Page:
“The Transporter Refueled” and “A Walk in the Woods” head into a sleepy Labor Day Weekend at the multiplexes, hoping to forage for a few remaining crumbs as the summer box office comes to a close.
Neither film is expected to dethrone “Straight Outta Compton.” The rap drama should top charts for the fourth consecutive weekend, picking up $10 million over the four-day holiday. It will be the first film to pull off that feat since “Furious 7” dominated the domestic marketplace last spring.
Not that the competition is particularly fierce. “The Transporter Refueled,” an attempt to reboot the European action series that made Jason Statham a star, is expected to bring in $9 million over the four-day period when it launches in approximately 3,400 theaters. That’s less than the $12 million that the third film in the series made over a three-day period and trails the $20.1 million part deux brought in during Labor Day in 2005. It would top the first film’s $9.1 million bow.
“The Transporter Refueled” swaps in newcomer Ed Skrein for Statham and cost $22 million to produce. It is distributed by EuropaCorp.
“A Walk in the Woods” is being fielded by Broad Green Pictures, a newly created indie label from brothers Gabriel Hammond and Daniel Hammond that recently pushed “Learning to Drive” into theaters. Featuring Robert Redford, Emma Thompson and Nick Nolte, this is a film pitched at the AARP set — not a bad target, given that older crowds have lifted “Grandma” and “I’ll See You in My Dreams.” It opens on Wednesday, looking to get a jump on the weekend, and should gross $9 million over its first six days and $7 million over the four-day weekend.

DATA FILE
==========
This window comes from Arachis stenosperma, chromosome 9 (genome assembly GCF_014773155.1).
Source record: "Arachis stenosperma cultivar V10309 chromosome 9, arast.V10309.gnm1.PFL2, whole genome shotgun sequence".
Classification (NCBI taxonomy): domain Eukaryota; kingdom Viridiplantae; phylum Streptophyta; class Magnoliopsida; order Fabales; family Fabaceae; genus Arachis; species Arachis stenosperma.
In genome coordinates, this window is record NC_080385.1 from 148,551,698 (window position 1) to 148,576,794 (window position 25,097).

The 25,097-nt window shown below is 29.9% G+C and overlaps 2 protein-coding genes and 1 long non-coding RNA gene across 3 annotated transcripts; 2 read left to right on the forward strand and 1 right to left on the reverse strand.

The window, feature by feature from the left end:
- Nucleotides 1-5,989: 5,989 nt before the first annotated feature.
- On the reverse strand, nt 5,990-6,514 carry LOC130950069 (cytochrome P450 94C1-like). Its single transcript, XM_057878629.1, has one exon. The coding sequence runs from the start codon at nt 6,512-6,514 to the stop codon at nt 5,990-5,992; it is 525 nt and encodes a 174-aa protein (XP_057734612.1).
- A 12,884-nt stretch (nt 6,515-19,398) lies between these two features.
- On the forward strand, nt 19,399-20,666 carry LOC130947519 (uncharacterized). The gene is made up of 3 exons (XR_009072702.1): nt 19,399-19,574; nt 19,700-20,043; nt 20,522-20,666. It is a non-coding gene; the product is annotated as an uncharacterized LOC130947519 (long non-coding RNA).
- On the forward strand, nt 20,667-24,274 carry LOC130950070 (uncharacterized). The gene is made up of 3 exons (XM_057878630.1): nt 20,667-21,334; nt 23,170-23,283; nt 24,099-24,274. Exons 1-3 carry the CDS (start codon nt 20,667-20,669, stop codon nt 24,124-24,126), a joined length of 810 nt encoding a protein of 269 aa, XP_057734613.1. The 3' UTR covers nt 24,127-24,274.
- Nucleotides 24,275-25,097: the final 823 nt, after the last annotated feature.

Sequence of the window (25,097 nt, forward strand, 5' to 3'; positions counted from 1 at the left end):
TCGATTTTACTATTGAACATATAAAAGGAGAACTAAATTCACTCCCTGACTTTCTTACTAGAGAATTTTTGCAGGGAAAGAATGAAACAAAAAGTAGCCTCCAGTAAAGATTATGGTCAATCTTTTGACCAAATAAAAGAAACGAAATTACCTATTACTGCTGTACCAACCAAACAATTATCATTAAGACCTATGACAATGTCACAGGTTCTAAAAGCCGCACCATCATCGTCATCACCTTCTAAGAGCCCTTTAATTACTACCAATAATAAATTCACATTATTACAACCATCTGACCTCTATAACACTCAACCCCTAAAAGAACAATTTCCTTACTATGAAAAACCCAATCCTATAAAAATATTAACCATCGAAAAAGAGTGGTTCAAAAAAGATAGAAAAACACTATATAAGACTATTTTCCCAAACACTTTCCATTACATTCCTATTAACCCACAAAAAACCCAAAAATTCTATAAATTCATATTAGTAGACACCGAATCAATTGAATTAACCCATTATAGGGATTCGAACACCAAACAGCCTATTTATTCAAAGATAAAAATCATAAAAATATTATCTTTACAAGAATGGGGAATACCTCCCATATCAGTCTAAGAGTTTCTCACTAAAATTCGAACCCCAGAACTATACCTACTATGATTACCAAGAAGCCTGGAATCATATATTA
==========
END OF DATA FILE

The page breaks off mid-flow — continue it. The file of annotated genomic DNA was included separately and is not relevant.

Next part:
Broad Green picked up the picture out of the Sundance Film Festival and will release the film in over 1,870 locations. Reviews have been middling. The film currently holds a 55% “rotten” rating on critics aggregator Rotten Tomatoes.
Among holdovers, Sony’s Affirm label will add roughly 200 theaters to the “War Room’s” current location count of 1,335. The faith-based drama defied projections last weekend by earning $11.3 million and should bring in $7 million in its follow-up weekend.
The domestic summer box office currently stands at $4.3 billion — a 7.5% bump from last year’s numbers and the third highest total in history behind the summers of 2013 and 2011. Overall, it was a solid season, with big hits like “Jurassic World” and “Avengers: Age of Ultron” outnumbering flops such as “Tomorrowland.” However, August was unusually weak, falling more than 60% from last year’s numbers as films like “The Man From U.N.C.L.E.” and “Fantastic Four” failed to connect with audiences.